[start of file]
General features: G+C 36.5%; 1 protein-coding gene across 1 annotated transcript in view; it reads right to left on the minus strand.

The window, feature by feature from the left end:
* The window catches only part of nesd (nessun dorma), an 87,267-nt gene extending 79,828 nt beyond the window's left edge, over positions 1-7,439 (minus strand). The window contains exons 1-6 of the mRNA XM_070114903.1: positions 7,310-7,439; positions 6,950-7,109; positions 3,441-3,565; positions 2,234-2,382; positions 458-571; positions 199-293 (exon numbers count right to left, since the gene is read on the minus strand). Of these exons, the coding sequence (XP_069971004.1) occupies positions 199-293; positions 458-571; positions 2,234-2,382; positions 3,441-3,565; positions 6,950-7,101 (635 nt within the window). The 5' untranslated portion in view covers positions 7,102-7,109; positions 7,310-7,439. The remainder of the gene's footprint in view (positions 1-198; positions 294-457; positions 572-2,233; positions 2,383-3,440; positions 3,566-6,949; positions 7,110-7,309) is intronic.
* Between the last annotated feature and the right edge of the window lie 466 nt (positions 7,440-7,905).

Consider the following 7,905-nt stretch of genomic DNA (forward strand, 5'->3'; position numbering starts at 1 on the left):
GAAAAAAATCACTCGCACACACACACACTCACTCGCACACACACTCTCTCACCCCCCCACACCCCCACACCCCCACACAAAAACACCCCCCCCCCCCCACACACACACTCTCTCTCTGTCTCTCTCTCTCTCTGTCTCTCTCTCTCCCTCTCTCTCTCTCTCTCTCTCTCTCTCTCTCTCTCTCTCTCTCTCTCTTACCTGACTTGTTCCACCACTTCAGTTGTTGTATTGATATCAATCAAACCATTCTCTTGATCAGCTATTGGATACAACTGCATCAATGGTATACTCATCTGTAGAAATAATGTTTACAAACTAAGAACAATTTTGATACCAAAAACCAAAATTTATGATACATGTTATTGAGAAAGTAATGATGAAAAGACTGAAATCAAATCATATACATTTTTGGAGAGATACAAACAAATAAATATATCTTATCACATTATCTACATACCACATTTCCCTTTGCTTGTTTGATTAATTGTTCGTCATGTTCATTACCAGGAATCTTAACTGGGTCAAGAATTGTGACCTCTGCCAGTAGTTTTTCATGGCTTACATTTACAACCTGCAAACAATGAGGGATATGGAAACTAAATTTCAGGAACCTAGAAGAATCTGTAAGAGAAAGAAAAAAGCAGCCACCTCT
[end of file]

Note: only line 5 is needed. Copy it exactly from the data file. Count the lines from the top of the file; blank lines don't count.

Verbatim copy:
Consider the following 7,905-nt stretch of genomic DNA (forward strand, 5'->3'; position numbering starts at 1 on the left):